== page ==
The Labour Party has proposed an amendment to the UK Agricultural Bill, so that it includes specific measures to support the co-op model.
MPs said co-ops can help create more resilient agricultural communities. Their changes to the bill would provide grant and loan funding to co-operatives and place a new duty on ministers to promote the sector’s expansion, which they say would safeguard the long-term viability of British farming.
Co-ops play an important role in the UK’s agricultural sector. More than 140,000 British farmers are members and co-owners of over 400 agricultural co-operatives, with a combined turnover of £7.7bn. Joining a co-op can enable small-scale farmers to save costs, share best practice, retain value throughout the supply chain and market their products.
Labour/ Co‑op MP and shadow farming and rural affairs minister David Drew said: “Labour’s commitment to doubling the size of the co-operative sector is particularly important in farming, where co-operative models are key to tackling the commercialisation of our countryside, creating a fairer and more resilient sector, and ensuring consumers get good value, good quality British food in supermarkets. This amendment puts a new duty on the government to promote and support co-operatives in British farming after Brexit.”
One of the UK’s largest agricultural co-operatives, Arla has over 2,400 UK farmer owners. Andrew Barraclough, one of its dairy farmers in Cumbria, said: “Membership of a co-operative ensures that farmer owners receive a fair price and are helped to remain viable even in times of market uncertainty.
“Membership of Arla brings with it practical support and advice, and being a co-operative ensures the profits the company generates are retained by the farmers and shared equally among its farmer owners both here in Britain and abroad. Steps to maintain and expand the role of co-operatives can only be a good thing for the long-term future of the agricultural economy in our country.”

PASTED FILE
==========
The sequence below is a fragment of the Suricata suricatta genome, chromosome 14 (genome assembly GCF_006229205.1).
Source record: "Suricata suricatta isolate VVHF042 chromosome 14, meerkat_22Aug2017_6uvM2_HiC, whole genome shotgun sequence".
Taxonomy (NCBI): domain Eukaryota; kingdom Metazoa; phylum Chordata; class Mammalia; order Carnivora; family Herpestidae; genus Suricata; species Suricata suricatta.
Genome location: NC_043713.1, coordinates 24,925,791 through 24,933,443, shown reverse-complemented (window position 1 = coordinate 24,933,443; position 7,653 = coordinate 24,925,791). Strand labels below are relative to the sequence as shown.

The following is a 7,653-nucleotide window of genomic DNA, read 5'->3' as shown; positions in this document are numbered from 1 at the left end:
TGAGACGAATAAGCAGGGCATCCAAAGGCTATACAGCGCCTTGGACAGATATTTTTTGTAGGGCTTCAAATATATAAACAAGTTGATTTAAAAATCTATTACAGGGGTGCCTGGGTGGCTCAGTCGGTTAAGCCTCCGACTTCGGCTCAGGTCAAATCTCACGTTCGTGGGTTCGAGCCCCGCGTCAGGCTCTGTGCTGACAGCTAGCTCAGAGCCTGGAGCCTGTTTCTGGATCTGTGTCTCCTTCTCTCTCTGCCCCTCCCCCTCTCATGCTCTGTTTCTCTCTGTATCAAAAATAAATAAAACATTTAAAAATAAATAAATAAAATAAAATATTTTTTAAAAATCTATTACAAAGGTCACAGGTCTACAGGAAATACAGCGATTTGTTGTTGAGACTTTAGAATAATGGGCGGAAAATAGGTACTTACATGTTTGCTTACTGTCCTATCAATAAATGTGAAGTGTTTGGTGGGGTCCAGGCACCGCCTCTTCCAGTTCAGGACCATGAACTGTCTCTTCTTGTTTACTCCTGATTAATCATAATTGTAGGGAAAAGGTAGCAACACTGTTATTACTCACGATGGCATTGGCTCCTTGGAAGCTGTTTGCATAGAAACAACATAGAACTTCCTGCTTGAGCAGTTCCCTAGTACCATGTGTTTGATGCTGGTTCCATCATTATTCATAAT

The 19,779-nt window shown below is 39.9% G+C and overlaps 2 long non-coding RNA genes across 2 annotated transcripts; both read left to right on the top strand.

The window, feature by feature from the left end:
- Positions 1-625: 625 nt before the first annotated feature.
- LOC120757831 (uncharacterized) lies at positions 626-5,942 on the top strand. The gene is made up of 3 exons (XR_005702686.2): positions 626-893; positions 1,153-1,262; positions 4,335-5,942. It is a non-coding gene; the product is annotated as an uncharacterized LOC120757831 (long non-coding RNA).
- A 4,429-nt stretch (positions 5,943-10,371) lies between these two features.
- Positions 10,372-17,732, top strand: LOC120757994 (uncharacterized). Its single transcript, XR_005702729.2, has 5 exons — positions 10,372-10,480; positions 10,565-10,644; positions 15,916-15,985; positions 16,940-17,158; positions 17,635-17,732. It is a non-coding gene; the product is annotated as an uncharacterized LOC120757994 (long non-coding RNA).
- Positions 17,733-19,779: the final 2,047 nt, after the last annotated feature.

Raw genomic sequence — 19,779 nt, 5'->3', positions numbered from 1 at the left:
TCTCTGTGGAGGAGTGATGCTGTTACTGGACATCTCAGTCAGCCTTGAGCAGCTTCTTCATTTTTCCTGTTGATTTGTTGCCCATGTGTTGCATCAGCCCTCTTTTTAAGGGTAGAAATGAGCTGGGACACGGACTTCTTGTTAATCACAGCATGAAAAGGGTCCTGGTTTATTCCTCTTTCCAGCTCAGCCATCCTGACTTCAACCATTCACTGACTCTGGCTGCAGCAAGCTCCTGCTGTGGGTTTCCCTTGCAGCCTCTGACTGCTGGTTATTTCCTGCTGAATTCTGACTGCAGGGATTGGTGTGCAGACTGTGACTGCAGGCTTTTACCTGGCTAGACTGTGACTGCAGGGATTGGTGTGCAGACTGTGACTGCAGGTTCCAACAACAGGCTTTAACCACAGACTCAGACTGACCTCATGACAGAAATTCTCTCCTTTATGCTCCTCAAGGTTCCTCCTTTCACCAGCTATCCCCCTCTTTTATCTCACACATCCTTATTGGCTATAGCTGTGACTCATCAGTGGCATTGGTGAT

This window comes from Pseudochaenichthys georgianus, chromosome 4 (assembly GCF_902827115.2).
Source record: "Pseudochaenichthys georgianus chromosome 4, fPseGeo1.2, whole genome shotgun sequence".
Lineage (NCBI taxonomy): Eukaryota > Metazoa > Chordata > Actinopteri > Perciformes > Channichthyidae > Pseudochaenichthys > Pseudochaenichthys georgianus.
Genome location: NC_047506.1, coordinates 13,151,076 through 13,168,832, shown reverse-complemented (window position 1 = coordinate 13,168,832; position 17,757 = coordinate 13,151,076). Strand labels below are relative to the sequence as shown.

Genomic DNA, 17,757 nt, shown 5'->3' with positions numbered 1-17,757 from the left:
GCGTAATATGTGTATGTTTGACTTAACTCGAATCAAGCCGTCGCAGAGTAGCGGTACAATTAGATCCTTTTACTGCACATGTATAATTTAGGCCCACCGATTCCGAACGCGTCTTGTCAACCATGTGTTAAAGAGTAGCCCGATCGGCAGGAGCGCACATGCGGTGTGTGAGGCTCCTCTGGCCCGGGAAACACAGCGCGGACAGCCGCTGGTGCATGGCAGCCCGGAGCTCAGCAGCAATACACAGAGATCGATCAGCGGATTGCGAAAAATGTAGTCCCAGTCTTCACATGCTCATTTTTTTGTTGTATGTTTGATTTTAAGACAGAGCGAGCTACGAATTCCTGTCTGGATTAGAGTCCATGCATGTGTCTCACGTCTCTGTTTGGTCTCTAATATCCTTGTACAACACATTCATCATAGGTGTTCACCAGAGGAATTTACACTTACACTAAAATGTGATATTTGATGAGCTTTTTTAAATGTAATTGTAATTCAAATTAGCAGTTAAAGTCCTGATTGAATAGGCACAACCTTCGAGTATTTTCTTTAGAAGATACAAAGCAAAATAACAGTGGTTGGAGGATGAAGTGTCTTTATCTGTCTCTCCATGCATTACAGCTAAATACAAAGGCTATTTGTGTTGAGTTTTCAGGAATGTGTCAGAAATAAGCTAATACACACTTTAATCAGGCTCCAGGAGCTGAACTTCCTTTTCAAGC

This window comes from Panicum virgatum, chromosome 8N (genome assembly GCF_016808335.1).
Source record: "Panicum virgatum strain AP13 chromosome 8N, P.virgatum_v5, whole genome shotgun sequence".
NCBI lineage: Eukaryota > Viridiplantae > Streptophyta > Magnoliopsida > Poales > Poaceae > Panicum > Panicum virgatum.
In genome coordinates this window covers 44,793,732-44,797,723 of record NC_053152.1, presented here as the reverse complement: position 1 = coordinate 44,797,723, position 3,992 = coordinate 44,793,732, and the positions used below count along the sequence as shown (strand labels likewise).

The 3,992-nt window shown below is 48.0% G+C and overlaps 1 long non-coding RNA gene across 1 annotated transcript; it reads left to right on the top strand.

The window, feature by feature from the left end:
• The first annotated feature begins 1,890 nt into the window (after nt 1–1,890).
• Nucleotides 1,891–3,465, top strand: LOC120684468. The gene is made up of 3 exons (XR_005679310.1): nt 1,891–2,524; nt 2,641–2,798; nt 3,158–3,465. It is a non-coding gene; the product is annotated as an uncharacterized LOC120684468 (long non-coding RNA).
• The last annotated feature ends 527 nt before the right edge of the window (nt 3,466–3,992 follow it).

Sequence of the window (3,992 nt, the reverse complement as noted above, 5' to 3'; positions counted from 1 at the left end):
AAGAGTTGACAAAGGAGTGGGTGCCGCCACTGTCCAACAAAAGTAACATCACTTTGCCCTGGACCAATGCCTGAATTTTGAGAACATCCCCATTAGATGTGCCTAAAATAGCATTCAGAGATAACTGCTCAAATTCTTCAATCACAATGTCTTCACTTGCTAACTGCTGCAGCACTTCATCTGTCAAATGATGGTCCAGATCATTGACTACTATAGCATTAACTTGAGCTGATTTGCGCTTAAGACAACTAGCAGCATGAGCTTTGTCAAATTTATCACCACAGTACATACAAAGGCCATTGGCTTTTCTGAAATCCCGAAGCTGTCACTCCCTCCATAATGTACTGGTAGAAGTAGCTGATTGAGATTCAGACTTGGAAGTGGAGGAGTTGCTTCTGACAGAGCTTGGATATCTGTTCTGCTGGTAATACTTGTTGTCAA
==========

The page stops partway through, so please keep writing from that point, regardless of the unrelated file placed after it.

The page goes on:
James Graham, chief executive of the Scottish Agricultural Organisation Society, said the amendment “marks an important moment for all in the agricultural co-op sector”.
He added: “For the first time, in a long time, it acknowledges that co-ops are different from other businesses, with different and distinct needs. Hopefully, this will lead to the provision of supportive policies that accommodate those needs, and align policy support with industry strategies. It remains a little unclear as to whether and how the provision might apply to Scotland, as agriculture policy is devolved. However, we are in dialogue with the Scottish government along the same lines.”
The amendment has been tabled and was due for debate on 15 November. The Bill committee voted to adjourn the debate in light of the publication of the draft Brexit agreement.
The proposed amendment to the Agriculture Bill relating to co-operatives has not been adopted in the final version of the Bill dated 21/11/18.